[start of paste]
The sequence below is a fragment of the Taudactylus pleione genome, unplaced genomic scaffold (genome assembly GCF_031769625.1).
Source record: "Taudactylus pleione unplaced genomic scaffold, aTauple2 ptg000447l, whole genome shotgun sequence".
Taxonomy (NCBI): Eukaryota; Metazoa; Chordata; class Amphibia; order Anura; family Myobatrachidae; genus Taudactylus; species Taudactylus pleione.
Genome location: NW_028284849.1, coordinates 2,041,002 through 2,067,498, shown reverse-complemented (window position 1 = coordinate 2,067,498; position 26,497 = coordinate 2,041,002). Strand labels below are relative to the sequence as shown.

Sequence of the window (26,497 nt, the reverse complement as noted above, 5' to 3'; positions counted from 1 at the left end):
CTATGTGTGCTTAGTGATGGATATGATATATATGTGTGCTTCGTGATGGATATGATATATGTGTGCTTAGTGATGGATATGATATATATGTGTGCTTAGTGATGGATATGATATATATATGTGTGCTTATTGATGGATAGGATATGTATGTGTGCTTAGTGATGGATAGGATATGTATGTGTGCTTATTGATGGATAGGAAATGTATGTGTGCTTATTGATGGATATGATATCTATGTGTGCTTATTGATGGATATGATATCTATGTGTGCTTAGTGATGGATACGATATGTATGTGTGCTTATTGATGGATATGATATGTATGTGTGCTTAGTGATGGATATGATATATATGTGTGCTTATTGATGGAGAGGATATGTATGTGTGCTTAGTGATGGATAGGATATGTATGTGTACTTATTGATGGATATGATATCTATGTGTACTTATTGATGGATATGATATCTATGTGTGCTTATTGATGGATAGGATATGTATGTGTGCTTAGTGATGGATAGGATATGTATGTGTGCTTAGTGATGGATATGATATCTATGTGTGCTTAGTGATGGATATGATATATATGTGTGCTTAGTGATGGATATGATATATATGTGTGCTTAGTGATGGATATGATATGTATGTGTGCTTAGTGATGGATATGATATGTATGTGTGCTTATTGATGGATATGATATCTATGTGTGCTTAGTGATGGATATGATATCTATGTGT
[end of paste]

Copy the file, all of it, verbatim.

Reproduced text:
The sequence below is a fragment of the Taudactylus pleione genome, unplaced genomic scaffold (genome assembly GCF_031769625.1).
Source record: "Taudactylus pleione unplaced genomic scaffold, aTauple2 ptg000447l, whole genome shotgun sequence".
Taxonomy (NCBI): Eukaryota; Metazoa; Chordata; class Amphibia; order Anura; family Myobatrachidae; genus Taudactylus; species Taudactylus pleione.
Genome location: NW_028284849.1, coordinates 2,041,002 through 2,067,498, shown reverse-complemented (window position 1 = coordinate 2,067,498; position 26,497 = coordinate 2,041,002). Strand labels below are relative to the sequence as shown.

Sequence of the window (26,497 nt, the reverse complement as noted above, 5' to 3'; positions counted from 1 at the left end):
CTATGTGTGCTTAGTGATGGATATGATATATATGTGTGCTTCGTGATGGATATGATATATGTGTGCTTAGTGATGGATATGATATATATGTGTGCTTAGTGATGGATATGATATATATATGTGTGCTTATTGATGGATAGGATATGTATGTGTGCTTAGTGATGGATAGGATATGTATGTGTGCTTATTGATGGATAGGAAATGTATGTGTGCTTATTGATGGATATGATATCTATGTGTGCTTATTGATGGATATGATATCTATGTGTGCTTAGTGATGGATACGATATGTATGTGTGCTTATTGATGGATATGATATGTATGTGTGCTTAGTGATGGATATGATATATATGTGTGCTTATTGATGGAGAGGATATGTATGTGTGCTTAGTGATGGATAGGATATGTATGTGTACTTATTGATGGATATGATATCTATGTGTACTTATTGATGGATATGATATCTATGTGTGCTTATTGATGGATAGGATATGTATGTGTGCTTAGTGATGGATAGGATATGTATGTGTGCTTAGTGATGGATATGATATCTATGTGTGCTTAGTGATGGATATGATATATATGTGTGCTTAGTGATGGATATGATATATATGTGTGCTTAGTGATGGATATGATATGTATGTGTGCTTAGTGATGGATATGATATGTATGTGTGCTTATTGATGGATATGATATCTATGTGTGCTTAGTGATGGATATGATATCTATGTGT